An October 2019 article in Forbes quotes the Bureau of Labor Statistics Consumer Expenditure Survey, US, to report that American spending on clothing and footwear is on a steady decline. Americans spent only 3% of their disposable income on clothing and footwear in 2019.
The fashion industry’s unconcerned attitude towards its environmental responsibilities could be a reason behind the younger generations losing interest in its offerings.
The Fashion Industry’s Carbon Footprint
The global fashion industry is the second-highest polluter in the world, says the Forbes article. Reporting on the same issue, Business Insider reported in October 2019 that 10% of the total carbon emissions across the globe comes from the fashion industry.
That is more than the total carbon footprint of all flights and maritime activities taken together. We have become somewhat conscious of the polluting impacts of automobiles, heavy industries, the use of single-use plastic, etc. Fashion has been an invisible offender in the meantime.
Buying clothes doubled globally in 2014 in comparison to 2000 while keeping them halved. The result? Discarded clothes going into landfills every year can fill up the Sydney Harbor.
Clothes laundering releases 500,000 tons of microfibers into our water systems annually – an amount equal to 50 billion plastic bottles. Polyester fibers constitute nearly 60% of these microfibers, choking up our water bodies and playing havoc with marine life. Of all the microplastics found in oceans, 35% comes from washing synthetic clothes.
Replacing synthetic fibers with cotton is clearly not a solution. The fashion industry’s other great offence is its water consumption: second largest globally. Much of it is because of the use of water-intensive cotton.
If the current trend of buying and disposing of clothes continues unchanged, the fashion industry’s polluting footprint will rise to 26% of the global total by 2050, say experts. We clearly need to change our consumption patterns. But it does not have to be in the form of reducing our purchases.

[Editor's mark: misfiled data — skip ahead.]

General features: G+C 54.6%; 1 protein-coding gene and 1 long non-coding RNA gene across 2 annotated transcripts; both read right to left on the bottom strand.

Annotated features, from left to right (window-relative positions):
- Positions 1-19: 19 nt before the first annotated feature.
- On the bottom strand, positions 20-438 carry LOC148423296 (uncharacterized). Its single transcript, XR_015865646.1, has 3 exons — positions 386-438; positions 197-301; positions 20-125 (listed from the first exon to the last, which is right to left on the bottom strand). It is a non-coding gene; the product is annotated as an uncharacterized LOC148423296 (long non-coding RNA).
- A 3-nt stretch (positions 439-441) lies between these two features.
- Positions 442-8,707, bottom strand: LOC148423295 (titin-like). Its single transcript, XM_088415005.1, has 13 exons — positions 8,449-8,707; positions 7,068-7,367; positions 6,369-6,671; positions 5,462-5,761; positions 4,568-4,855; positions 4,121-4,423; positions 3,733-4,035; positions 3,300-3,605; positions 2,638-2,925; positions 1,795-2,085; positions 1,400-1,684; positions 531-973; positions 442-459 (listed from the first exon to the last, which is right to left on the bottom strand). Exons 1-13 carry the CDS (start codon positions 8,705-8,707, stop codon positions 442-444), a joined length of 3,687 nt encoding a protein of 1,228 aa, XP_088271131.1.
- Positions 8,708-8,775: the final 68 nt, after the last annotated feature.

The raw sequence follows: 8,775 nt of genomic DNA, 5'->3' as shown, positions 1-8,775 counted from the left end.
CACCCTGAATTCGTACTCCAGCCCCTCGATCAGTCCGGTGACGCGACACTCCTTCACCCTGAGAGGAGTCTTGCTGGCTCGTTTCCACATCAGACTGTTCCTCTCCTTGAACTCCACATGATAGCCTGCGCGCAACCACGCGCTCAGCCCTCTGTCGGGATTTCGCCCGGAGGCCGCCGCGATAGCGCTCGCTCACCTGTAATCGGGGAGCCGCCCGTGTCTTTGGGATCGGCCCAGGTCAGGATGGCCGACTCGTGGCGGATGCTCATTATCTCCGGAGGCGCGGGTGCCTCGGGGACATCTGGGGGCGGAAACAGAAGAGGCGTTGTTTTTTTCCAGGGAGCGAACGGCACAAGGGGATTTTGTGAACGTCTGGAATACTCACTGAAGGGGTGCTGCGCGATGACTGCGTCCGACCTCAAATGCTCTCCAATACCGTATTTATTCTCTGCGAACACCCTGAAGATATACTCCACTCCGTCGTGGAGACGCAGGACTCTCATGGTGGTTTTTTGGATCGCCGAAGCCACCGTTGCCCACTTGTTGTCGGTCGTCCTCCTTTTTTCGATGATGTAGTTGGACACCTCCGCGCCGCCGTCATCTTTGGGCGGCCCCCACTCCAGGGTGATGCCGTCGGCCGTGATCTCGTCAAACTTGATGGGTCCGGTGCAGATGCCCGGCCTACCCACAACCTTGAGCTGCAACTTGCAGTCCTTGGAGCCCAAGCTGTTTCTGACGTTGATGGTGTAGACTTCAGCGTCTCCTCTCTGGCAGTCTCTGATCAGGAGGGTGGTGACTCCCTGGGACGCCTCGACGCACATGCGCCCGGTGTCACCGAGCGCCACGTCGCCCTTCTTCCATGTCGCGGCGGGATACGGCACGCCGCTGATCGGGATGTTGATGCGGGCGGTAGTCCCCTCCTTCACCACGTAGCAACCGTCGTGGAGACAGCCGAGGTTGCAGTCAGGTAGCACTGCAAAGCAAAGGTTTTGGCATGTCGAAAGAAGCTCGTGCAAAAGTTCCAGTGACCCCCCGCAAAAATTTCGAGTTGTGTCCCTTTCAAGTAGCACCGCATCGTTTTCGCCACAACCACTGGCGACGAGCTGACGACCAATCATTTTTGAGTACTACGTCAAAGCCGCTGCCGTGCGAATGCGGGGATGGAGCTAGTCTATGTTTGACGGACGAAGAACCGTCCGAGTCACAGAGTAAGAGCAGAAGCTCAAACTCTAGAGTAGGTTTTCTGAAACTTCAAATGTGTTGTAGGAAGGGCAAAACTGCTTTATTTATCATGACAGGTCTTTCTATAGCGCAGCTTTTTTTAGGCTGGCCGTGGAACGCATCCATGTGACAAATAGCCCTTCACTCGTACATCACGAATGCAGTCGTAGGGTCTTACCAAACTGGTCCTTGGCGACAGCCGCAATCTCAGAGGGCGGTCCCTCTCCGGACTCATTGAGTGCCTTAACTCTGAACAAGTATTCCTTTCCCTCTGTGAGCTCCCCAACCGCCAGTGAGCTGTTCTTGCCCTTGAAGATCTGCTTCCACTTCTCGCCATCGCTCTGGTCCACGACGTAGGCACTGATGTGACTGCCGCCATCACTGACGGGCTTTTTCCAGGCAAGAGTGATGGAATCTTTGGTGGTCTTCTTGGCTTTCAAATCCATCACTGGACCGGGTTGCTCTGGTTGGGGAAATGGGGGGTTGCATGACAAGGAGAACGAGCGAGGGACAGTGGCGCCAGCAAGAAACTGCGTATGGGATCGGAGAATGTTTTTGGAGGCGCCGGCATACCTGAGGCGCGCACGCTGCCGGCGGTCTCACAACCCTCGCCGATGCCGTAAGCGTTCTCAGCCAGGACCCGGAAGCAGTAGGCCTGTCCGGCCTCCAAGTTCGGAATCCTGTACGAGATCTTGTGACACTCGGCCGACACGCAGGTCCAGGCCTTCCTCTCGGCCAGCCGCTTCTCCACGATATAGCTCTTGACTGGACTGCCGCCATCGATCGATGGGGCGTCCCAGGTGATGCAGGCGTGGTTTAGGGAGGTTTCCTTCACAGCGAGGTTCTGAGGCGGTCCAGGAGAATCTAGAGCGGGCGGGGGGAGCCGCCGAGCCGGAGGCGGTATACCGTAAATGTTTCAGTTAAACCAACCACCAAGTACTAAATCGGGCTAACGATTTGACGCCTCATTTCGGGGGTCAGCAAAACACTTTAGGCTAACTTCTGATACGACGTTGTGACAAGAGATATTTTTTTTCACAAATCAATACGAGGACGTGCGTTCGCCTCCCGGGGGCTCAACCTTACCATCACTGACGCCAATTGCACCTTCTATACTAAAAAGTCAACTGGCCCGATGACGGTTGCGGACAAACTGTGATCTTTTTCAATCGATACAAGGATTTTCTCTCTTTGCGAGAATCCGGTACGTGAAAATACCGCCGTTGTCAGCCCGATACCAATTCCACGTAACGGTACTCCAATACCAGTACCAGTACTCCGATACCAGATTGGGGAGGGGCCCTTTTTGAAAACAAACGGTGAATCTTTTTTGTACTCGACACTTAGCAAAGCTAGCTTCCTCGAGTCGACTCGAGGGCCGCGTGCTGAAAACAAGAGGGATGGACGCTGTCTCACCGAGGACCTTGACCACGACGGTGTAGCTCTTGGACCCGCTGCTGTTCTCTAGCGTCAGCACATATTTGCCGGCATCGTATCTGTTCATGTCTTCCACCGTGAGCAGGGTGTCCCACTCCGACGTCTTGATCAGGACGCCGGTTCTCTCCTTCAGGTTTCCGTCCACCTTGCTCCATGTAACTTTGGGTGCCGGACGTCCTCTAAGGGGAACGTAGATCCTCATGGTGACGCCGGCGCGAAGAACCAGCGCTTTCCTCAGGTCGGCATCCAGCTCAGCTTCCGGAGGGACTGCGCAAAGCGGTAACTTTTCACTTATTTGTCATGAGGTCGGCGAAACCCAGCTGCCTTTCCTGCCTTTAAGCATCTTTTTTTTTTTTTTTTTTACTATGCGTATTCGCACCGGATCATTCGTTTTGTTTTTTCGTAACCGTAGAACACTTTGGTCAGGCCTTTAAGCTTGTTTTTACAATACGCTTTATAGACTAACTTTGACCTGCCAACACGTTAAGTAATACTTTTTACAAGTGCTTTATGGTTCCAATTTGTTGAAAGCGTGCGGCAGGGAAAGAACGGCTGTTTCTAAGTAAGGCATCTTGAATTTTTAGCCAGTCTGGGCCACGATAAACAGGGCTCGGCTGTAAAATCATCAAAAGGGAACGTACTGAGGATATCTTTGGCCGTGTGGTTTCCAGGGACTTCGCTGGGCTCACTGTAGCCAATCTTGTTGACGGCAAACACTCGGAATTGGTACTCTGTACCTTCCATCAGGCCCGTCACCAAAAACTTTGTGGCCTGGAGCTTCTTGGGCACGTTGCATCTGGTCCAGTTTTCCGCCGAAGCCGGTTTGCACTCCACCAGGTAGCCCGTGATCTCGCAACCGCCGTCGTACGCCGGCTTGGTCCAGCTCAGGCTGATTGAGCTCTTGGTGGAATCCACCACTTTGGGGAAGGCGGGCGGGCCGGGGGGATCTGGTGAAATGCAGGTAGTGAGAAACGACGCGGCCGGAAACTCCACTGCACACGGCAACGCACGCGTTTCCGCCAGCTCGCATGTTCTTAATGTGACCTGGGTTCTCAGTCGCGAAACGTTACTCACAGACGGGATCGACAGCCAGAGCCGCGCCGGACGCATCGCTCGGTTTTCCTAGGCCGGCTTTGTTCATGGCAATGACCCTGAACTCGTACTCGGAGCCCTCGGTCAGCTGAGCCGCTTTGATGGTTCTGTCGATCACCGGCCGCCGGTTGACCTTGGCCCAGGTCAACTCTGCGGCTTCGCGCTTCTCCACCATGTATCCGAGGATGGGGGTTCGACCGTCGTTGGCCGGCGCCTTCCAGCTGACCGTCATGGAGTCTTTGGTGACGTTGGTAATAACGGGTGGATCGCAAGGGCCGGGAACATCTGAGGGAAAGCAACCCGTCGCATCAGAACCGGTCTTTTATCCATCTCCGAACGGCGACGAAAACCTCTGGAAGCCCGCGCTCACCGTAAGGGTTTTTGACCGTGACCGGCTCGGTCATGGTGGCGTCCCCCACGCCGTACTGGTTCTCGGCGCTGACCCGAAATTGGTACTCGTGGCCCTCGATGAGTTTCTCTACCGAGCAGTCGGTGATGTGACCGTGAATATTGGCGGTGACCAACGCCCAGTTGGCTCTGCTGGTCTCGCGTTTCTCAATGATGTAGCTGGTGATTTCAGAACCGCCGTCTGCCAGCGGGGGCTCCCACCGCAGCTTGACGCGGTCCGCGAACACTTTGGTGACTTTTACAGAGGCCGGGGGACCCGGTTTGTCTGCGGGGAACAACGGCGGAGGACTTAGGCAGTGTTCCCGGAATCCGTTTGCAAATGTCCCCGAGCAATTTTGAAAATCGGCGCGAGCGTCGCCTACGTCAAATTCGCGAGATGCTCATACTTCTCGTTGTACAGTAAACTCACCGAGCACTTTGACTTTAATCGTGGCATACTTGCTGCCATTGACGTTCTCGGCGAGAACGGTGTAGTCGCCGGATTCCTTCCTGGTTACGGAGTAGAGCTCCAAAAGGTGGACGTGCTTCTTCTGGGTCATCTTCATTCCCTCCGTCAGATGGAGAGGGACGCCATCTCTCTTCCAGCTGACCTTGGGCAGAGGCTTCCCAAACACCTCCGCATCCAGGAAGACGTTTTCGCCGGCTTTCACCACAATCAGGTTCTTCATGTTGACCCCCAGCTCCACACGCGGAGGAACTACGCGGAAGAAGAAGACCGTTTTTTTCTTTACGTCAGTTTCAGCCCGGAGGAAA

Nature has provided a viable solution and fashion brands have thankfully started waking up to it. We are talking hemp textile here – fashioned from the fibers of the hemp plant. Biodegradable like pure cotton, hemp fabrics has several advantages over cotton.
Hemp and Hemp Textile: Some Basic Facts
Hemp is the non-narcotic cousin of the drug cannabis or marijuana. Both belong to the same plant species Cannabis Sativa, but no amount of smoking hemp will give you a high. It does not have enough tetrahydrocannabinol (THC), the substance with psychotropic properties present in high concentration levels in the drug cannabis.
Needing half the water of cotton is certainly not the only advantage of hemp fabrics. Hemp fabric is like cotton and linen: soft on the body and grows softer with every wash. However, it is a winner over cotton in its durability.
Hemp textile can block the sun’s ultraviolet (UV) rays completely and save our skin from their harmful, cancer-causing effects. It also retains color better than cotton in the process. Maintaining clothes fashioned from hemp fabrics is easier as they are naturally resistant to pests and moulds.
Their natural breathability makes clothes made of hemp textile eminently suitable for warm climates. Their natural thermostatic capacity also makes them effective in cooler climes.
Big Brands are Waking Up to Hemp Textile
Fashion brands have become conscious of the industry’s massive pollution impact. More and more brands are warming up to the use of hemp textile to produce fashionable clothing of a wide range – from undergarments to fashion wear for different temperature zones.
The decriminalization of hemp after almost a century of prohibition due to mistaken categorization as a narcotic has helped immensely. Market gurus are saying hemp fabrics are emerging to be the next big thing in the fashion industry.